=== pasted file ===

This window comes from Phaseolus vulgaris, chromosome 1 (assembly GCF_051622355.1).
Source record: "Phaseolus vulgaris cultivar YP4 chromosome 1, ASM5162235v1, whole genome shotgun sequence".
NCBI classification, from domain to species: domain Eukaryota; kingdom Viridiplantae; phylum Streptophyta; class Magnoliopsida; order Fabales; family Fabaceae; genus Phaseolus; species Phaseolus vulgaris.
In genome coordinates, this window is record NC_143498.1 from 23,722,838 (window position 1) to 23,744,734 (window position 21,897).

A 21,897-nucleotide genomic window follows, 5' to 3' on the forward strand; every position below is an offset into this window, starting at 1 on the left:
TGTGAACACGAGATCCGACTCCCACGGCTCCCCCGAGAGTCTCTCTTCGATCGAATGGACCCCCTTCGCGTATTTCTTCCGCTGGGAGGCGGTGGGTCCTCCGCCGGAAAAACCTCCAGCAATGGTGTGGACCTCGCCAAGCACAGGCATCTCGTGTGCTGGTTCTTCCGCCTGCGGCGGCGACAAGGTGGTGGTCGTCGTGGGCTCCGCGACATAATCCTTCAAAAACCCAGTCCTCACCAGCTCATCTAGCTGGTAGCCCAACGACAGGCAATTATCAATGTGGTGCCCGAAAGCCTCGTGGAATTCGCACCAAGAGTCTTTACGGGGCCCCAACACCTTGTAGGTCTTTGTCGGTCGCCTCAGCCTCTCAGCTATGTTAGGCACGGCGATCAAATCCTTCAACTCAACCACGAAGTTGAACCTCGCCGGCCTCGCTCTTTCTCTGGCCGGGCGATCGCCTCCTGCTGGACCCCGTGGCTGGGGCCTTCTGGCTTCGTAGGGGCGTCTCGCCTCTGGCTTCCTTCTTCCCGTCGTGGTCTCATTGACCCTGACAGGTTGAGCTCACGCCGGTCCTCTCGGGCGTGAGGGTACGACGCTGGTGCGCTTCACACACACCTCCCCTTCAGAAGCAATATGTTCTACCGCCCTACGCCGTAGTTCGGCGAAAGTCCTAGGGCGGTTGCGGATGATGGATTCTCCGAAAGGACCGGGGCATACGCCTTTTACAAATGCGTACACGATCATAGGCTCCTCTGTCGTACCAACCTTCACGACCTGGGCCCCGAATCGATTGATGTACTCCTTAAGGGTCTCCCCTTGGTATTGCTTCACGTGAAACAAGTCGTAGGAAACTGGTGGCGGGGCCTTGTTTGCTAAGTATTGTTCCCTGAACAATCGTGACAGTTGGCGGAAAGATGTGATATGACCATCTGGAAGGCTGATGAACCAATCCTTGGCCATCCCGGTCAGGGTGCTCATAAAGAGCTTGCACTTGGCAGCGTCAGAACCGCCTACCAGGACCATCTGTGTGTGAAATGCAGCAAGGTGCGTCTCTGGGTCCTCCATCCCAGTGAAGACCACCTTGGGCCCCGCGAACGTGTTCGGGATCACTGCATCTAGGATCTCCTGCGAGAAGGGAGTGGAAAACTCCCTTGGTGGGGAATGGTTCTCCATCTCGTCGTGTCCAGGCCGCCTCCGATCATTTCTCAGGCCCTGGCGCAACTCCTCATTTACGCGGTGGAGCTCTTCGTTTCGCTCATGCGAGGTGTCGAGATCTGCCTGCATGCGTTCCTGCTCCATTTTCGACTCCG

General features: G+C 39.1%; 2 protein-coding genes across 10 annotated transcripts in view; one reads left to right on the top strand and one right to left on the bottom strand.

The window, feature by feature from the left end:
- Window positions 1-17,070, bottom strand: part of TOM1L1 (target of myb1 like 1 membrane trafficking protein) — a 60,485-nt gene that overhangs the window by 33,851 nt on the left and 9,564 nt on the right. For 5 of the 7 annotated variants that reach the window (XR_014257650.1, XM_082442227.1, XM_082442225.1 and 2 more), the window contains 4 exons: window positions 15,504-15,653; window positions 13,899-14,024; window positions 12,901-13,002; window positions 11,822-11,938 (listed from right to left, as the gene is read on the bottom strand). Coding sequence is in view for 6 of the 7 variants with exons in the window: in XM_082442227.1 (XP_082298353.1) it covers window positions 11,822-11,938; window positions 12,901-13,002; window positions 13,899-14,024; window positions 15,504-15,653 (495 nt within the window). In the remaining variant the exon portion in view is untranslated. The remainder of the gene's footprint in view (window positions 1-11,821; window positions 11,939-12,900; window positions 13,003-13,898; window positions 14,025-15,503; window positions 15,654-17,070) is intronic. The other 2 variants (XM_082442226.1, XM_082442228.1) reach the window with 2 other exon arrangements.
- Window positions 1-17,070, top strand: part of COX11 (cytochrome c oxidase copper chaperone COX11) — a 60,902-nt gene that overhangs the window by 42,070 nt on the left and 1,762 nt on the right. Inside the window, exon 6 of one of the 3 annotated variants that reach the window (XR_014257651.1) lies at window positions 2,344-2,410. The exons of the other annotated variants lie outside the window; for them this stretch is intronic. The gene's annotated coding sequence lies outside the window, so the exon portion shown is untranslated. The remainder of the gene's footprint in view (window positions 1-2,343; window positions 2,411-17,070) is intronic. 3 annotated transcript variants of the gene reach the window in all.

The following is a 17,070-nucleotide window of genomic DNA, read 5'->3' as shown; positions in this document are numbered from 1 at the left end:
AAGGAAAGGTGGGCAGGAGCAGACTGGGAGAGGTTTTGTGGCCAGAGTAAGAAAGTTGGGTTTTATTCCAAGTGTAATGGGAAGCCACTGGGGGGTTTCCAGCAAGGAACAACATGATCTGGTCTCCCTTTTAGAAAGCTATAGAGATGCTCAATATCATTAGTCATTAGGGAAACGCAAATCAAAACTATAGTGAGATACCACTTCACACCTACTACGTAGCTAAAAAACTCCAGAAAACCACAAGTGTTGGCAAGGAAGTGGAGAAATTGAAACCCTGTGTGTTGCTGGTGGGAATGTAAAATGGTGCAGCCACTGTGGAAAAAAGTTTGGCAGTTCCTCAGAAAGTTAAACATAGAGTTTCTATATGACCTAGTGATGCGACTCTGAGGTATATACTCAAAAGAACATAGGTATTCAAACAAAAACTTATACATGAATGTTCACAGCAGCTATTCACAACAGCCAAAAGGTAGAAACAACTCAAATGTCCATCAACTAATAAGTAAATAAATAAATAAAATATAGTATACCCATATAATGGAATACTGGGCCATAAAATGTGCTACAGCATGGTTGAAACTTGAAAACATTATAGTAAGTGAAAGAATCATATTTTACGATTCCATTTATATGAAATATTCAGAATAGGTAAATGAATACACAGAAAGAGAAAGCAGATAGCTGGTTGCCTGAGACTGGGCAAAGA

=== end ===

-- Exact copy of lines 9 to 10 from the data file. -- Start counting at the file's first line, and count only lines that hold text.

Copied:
- Window positions 1-17,070, bottom strand: part of TOM1L1 (target of myb1 like 1 membrane trafficking protein) — a 60,485-nt gene that overhangs the window by 33,851 nt on the left and 9,564 nt on the right. For 5 of the 7 annotated variants that reach the window (XR_014257650.1, XM_082442227.1, XM_082442225.1 and 2 more), the window contains 4 exons: window positions 15,504-15,653; window positions 13,899-14,024; window positions 12,901-13,002; window positions 11,822-11,938 (listed from right to left, as the gene is read on the bottom strand). Coding sequence is in view for 6 of the 7 variants with exons in the window: in XM_082442227.1 (XP_082298353.1) it covers window positions 11,822-11,938; window positions 12,901-13,002; window positions 13,899-14,024; window positions 15,504-15,653 (495 nt within the window). In the remaining variant the exon portion in view is untranslated. The remainder of the gene's footprint in view (window positions 1-11,821; window positions 11,939-12,900; window positions 13,003-13,898; window positions 14,025-15,503; window positions 15,654-17,070) is intronic. The other 2 variants (XM_082442226.1, XM_082442228.1) reach the window with 2 other exon arrangements.
- Window positions 1-17,070, top strand: part of COX11 (cytochrome c oxidase copper chaperone COX11) — a 60,902-nt gene that overhangs the window by 42,070 nt on the left and 1,762 nt on the right. Inside the window, exon 6 of one of the 3 annotated variants that reach the window (XR_014257651.1) lies at window positions 2,344-2,410. The exons of the other annotated variants lie outside the window; for them this stretch is intronic. The gene's annotated coding sequence lies outside the window, so the exon portion shown is untranslated. The remainder of the gene's footprint in view (window positions 1-2,343; window positions 2,411-17,070) is intronic. 3 annotated transcript variants of the gene reach the window in all.